What struck me as good is that the alternate universe of FMA is not an outright magical fantasy. Alchemy in their world is governed by laws of nature, comparable to the laws of physics in our own world. The makers also made sure that their world was not a fairyland.  The series has an entire collection of people prepared to misuse alchemy for their own ends – the ghastly “homunculi”, military generals, murderers, researchers and a religious leader – the host of issues enveloping their world is not unlike our own.

They were liberal in showing the negative side of such an alchemy. I remember an episode when Ed fights an armoured guardian protecting the Stone. After defeating him, he realizes the guardian was just a soul attached to a suit of armour – like Al.  The guardian asks Ed to kill him, as he no longer has a purpose in life, he had failed in his task, and above all since he was just part-human. When Ed refuses, he kills himself – much to Ed’s crazy horror.

That’s why I am looking forward to seeing the sequel today – to see what more misfortunes fall upon Ed and Al…

(Animax’s previous release,  LaMb, totally sucked. Except for the Simple Plan soundtrack, of course.)

Update added today after watching it:  The episode was in Japanese with English subtitles!! I should have expected it. It’s still early to decide whether this is going to be a great series or not. Anyway, it was a normally good first episode.

Kino’s journey

As far as I know, Japan produces more animated series – simply called “animes” – than the rest of the world combined. Most of them are based on guessable themes – samurais waiting for their revenge, Pokemon-type fantasy universes, and dramatic, violent bloodbaths that sometimes seems out of vogue. However, some anime are so genuinely new and outta the boxish that they stay in your mind forever.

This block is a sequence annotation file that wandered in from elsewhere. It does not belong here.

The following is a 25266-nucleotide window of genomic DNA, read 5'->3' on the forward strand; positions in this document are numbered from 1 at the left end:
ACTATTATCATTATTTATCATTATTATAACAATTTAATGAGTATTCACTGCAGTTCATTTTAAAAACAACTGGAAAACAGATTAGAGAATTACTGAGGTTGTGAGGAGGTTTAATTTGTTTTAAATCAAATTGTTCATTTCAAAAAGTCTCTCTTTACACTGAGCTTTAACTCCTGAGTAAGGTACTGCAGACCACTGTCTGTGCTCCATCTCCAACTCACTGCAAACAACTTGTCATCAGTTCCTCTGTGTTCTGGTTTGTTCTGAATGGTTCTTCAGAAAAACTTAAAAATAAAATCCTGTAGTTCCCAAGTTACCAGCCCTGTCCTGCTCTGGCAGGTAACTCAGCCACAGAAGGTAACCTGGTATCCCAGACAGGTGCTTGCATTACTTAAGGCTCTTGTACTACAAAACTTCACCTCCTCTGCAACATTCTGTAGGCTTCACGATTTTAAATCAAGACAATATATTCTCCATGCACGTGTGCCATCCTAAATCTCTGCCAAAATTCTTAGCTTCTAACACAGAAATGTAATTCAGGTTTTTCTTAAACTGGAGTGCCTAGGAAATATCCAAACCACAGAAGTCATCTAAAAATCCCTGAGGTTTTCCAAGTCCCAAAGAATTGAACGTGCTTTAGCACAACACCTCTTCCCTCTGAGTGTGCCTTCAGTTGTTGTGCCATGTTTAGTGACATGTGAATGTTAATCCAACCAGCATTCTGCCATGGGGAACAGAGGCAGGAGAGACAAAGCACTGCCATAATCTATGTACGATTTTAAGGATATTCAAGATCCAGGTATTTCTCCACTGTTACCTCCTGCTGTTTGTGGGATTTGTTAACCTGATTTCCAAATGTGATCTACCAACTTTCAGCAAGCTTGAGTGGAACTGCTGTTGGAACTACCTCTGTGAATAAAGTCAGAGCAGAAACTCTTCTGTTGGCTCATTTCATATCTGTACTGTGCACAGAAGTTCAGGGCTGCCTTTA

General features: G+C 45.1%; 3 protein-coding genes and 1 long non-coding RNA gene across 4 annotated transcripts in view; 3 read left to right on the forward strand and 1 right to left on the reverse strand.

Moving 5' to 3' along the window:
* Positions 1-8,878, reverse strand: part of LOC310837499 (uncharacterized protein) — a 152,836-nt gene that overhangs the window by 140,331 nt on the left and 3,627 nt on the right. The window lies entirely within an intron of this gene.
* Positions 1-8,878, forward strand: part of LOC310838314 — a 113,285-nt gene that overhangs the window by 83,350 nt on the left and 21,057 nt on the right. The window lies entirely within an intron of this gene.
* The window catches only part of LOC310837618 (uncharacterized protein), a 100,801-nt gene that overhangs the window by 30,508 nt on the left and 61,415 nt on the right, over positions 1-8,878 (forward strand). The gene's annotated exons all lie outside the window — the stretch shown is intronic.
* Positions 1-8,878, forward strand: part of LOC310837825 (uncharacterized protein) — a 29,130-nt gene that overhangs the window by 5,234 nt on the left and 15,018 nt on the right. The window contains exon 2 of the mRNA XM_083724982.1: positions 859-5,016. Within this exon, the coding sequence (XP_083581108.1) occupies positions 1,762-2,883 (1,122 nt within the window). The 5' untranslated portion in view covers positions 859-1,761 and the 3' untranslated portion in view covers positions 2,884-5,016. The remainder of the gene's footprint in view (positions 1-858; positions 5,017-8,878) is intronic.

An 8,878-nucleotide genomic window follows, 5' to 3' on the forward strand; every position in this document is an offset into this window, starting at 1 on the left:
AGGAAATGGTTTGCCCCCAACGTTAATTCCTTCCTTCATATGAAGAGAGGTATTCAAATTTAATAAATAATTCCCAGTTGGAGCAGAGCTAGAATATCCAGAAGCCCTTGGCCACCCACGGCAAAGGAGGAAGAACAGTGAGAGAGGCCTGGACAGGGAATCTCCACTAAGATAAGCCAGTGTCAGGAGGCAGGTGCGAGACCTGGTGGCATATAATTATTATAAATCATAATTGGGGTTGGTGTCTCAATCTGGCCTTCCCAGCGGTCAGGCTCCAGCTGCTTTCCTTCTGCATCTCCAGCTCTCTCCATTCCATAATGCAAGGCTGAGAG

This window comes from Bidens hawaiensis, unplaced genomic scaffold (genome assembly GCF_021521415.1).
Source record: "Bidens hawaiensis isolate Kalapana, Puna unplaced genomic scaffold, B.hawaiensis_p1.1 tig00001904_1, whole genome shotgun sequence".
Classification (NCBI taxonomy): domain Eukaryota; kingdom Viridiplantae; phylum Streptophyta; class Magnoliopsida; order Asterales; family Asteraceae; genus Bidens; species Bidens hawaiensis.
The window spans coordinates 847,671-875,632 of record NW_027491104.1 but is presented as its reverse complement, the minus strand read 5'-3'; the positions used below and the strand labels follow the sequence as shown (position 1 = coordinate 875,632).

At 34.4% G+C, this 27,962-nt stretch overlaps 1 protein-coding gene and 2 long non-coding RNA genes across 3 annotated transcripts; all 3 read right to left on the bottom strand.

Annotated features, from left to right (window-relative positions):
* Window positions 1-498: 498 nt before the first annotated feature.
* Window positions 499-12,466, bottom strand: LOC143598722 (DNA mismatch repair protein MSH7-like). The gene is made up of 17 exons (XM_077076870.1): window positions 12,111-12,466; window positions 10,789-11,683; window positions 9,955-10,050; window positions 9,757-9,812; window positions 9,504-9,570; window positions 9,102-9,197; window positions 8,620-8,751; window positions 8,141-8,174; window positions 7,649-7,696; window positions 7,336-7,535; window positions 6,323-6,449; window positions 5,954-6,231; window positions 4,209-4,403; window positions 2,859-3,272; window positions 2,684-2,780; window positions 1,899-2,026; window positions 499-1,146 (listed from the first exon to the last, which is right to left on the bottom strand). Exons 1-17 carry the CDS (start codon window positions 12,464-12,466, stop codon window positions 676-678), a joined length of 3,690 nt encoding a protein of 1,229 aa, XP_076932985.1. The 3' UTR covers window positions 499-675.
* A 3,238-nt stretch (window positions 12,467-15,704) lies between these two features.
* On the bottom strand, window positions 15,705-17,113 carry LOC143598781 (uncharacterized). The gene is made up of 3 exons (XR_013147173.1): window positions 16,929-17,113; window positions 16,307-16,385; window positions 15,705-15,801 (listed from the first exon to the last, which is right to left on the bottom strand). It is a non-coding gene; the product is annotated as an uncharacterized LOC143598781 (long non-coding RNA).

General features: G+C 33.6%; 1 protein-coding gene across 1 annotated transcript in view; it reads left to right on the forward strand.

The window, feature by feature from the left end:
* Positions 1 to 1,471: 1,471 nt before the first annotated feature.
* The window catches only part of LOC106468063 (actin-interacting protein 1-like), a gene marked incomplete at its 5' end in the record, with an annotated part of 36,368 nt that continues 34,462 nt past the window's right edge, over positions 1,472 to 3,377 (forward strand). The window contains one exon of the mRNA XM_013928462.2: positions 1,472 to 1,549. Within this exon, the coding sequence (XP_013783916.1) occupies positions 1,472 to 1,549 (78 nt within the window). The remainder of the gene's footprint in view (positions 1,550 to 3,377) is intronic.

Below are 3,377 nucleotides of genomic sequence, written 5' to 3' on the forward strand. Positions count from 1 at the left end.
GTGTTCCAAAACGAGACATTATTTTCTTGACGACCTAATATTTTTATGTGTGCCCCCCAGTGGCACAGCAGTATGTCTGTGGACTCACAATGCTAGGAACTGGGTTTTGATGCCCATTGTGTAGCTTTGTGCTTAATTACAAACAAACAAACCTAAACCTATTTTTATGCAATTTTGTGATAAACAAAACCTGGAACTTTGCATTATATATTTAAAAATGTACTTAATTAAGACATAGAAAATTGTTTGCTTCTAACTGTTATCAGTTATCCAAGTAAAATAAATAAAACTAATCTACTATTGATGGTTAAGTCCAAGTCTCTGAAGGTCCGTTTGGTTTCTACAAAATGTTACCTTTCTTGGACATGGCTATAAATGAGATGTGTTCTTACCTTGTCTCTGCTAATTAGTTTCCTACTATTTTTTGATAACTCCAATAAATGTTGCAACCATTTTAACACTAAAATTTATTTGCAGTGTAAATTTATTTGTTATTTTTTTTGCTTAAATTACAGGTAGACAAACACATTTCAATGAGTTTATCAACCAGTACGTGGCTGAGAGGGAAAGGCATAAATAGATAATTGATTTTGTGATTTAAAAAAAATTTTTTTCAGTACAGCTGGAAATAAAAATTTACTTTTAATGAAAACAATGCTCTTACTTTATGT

Kino’s Journey is an anime that appeals on all levels – emotional, thrilling and sometimes philosophical. The story is about a young (rather androgynous looking) female “traveller”, who along with her talking motorbike,  journey to different fictional places across the country.  Each place is entirely different from its neighbours – either in its form of government, technology or its citizens. Kino believes that three days is enough to know all there is to know about any country – and leaves when the time is over. Often, the there is a Holmes-Doctor Watsonian touch of intellectual conversation between Kino and the talking motorbike, Hermes. (yeah, the whole 13 – episode series is sometimes surreal).

‘Nuff said. I’ll let the show do the talking – this is one of my favourite episodes which explains how Kino met Hermes and became a traveller. Watch the entire series and you will look at your life differently.